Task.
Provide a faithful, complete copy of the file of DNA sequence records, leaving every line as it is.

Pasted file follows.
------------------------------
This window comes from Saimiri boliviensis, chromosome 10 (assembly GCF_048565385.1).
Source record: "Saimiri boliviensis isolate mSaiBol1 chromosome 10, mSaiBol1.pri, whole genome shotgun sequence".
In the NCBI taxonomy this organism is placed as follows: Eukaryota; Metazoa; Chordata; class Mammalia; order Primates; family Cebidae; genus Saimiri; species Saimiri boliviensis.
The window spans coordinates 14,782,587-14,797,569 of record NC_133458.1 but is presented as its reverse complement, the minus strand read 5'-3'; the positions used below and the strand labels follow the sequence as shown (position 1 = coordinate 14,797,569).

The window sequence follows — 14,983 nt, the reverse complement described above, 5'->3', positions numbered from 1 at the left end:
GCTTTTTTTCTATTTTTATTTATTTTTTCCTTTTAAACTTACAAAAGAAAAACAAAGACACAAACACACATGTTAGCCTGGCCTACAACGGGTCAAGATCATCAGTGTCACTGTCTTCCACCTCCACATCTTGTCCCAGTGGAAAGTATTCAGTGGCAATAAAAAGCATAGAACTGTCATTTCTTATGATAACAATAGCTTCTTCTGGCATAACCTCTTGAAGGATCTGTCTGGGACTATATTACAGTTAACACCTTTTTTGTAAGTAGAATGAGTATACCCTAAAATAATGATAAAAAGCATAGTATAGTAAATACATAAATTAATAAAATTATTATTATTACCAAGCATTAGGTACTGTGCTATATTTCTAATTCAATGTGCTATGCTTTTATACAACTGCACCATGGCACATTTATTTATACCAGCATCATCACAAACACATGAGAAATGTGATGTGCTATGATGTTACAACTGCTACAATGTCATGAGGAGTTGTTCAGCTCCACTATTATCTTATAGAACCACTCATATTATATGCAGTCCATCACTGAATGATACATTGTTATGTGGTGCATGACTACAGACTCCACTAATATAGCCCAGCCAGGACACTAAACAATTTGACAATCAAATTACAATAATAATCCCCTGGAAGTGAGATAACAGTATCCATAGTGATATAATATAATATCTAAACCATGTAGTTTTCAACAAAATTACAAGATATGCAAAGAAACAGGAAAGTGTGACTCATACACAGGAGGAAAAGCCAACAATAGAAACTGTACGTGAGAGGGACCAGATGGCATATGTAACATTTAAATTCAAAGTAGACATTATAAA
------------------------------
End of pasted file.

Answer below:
This window comes from Saimiri boliviensis, chromosome 10 (assembly GCF_048565385.1).
Source record: "Saimiri boliviensis isolate mSaiBol1 chromosome 10, mSaiBol1.pri, whole genome shotgun sequence".
In the NCBI taxonomy this organism is placed as follows: Eukaryota; Metazoa; Chordata; class Mammalia; order Primates; family Cebidae; genus Saimiri; species Saimiri boliviensis.
The window spans coordinates 14,782,587-14,797,569 of record NC_133458.1 but is presented as its reverse complement, the minus strand read 5'-3'; the positions used below and the strand labels follow the sequence as shown (position 1 = coordinate 14,797,569).

The window sequence follows — 14,983 nt, the reverse complement described above, 5'->3', positions numbered from 1 at the left end:
GCTTTTTTTCTATTTTTATTTATTTTTTCCTTTTAAACTTACAAAAGAAAAACAAAGACACAAACACACATGTTAGCCTGGCCTACAACGGGTCAAGATCATCAGTGTCACTGTCTTCCACCTCCACATCTTGTCCCAGTGGAAAGTATTCAGTGGCAATAAAAAGCATAGAACTGTCATTTCTTATGATAACAATAGCTTCTTCTGGCATAACCTCTTGAAGGATCTGTCTGGGACTATATTACAGTTAACACCTTTTTTGTAAGTAGAATGAGTATACCCTAAAATAATGATAAAAAGCATAGTATAGTAAATACATAAATTAATAAAATTATTATTATTACCAAGCATTAGGTACTGTGCTATATTTCTAATTCAATGTGCTATGCTTTTATACAACTGCACCATGGCACATTTATTTATACCAGCATCATCACAAACACATGAGAAATGTGATGTGCTATGATGTTACAACTGCTACAATGTCATGAGGAGTTGTTCAGCTCCACTATTATCTTATAGAACCACTCATATTATATGCAGTCCATCACTGAATGATACATTGTTATGTGGTGCATGACTACAGACTCCACTAATATAGCCCAGCCAGGACACTAAACAATTTGACAATCAAATTACAATAATAATCCCCTGGAAGTGAGATAACAGTATCCATAGTGATATAATATAATATCTAAACCATGTAGTTTTCAACAAAATTACAAGATATGCAAAGAAACAGGAAAGTGTGACTCATACACAGGAGGAAAAGCCAACAATAGAAACTGTACGTGAGAGGGACCAGATGGCATATGTAACATTTAAATTCAAAGTAGACATTATAAA